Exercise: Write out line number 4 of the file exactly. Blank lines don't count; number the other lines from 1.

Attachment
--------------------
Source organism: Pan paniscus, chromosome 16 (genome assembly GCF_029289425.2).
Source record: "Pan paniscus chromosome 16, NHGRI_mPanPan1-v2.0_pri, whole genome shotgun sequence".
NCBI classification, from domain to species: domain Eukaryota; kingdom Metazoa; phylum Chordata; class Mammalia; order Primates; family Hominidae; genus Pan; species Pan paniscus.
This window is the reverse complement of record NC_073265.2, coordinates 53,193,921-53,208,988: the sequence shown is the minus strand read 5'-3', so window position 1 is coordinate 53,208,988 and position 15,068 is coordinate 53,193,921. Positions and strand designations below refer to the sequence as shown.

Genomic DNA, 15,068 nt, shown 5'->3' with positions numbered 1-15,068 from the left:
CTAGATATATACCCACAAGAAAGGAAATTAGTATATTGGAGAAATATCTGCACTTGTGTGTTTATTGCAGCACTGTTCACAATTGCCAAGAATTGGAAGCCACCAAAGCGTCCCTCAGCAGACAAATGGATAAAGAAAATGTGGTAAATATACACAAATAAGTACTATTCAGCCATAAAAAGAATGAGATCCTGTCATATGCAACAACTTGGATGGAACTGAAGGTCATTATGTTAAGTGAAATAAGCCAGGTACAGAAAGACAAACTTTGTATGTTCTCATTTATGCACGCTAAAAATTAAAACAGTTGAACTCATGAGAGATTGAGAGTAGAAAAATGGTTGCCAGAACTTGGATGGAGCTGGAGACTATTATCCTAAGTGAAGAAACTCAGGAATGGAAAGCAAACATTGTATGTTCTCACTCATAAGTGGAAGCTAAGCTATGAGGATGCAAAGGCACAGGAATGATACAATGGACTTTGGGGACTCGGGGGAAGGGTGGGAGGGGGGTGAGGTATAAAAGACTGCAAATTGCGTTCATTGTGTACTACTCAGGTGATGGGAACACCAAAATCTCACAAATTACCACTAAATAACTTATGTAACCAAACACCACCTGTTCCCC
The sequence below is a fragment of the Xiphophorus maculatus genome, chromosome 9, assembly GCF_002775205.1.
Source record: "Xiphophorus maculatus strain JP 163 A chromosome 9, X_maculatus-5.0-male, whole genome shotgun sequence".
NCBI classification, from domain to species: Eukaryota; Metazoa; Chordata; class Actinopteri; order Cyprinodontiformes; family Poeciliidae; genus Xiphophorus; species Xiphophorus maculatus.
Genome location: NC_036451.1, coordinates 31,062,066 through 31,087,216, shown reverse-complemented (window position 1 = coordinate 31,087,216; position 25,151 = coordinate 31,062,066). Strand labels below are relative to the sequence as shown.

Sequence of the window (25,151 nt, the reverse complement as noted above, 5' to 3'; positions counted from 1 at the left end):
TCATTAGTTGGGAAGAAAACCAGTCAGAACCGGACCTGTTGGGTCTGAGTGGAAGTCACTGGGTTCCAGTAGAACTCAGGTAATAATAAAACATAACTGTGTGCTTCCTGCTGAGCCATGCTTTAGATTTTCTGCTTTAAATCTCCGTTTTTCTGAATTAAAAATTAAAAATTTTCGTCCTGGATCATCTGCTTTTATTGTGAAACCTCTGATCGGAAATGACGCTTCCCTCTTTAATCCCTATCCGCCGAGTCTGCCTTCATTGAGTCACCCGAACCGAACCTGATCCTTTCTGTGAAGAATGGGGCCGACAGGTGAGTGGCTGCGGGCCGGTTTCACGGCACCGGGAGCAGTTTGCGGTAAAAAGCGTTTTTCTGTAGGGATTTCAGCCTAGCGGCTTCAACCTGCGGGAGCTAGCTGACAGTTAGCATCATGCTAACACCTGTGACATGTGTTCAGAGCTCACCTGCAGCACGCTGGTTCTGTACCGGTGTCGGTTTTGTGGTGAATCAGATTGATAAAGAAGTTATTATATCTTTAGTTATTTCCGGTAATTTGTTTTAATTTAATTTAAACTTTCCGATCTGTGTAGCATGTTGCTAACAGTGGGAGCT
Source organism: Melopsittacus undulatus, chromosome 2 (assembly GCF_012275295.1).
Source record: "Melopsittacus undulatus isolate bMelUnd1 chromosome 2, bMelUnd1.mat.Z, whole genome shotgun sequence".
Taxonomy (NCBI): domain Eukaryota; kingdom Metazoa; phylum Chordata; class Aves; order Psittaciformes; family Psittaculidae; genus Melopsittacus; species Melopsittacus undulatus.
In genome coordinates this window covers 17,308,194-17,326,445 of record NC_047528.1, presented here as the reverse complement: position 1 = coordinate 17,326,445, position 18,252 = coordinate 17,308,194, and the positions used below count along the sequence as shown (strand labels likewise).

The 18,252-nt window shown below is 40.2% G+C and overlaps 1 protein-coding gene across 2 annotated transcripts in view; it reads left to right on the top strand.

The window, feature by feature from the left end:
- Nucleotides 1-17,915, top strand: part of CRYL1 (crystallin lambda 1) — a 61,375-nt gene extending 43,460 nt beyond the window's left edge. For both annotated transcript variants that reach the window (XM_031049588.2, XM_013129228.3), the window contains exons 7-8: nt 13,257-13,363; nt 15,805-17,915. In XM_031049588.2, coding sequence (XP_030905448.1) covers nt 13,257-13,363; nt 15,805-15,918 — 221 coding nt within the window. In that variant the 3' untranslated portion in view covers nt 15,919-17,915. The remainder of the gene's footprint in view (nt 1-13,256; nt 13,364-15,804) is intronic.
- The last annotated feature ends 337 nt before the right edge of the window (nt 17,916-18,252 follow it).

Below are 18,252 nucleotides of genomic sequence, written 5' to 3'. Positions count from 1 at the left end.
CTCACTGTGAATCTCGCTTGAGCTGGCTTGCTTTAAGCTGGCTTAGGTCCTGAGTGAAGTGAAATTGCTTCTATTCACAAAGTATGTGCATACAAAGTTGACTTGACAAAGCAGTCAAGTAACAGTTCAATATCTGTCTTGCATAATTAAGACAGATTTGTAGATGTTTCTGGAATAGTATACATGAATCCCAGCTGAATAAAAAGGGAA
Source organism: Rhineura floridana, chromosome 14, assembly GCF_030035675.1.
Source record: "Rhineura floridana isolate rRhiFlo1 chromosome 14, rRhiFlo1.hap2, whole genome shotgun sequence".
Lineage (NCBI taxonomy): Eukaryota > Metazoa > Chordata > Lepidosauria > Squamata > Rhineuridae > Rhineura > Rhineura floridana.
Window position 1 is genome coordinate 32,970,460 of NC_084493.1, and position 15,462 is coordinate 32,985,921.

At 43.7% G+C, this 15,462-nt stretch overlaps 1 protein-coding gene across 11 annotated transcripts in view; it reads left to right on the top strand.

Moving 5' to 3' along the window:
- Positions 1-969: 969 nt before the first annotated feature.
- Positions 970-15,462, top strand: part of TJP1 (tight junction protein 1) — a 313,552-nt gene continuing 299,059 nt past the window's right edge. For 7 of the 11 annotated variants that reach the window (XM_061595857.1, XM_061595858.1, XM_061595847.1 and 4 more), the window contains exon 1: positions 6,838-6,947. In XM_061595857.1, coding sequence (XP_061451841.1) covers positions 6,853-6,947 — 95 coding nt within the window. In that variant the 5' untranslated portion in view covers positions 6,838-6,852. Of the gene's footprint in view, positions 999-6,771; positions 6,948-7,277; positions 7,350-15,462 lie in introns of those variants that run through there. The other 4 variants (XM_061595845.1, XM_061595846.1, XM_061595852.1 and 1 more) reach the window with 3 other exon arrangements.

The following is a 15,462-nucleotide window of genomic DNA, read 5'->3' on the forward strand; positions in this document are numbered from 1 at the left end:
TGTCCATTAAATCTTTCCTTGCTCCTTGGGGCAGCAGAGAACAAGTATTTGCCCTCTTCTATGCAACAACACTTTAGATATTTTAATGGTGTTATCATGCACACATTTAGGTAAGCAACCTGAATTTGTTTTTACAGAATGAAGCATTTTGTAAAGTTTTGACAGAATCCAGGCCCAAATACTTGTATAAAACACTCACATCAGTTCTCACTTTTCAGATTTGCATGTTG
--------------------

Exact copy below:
This window is the reverse complement of record NC_073265.2, coordinates 53,193,921-53,208,988: the sequence shown is the minus strand read 5'-3', so window position 1 is coordinate 53,208,988 and position 15,068 is coordinate 53,193,921. Positions and strand designations below refer to the sequence as shown.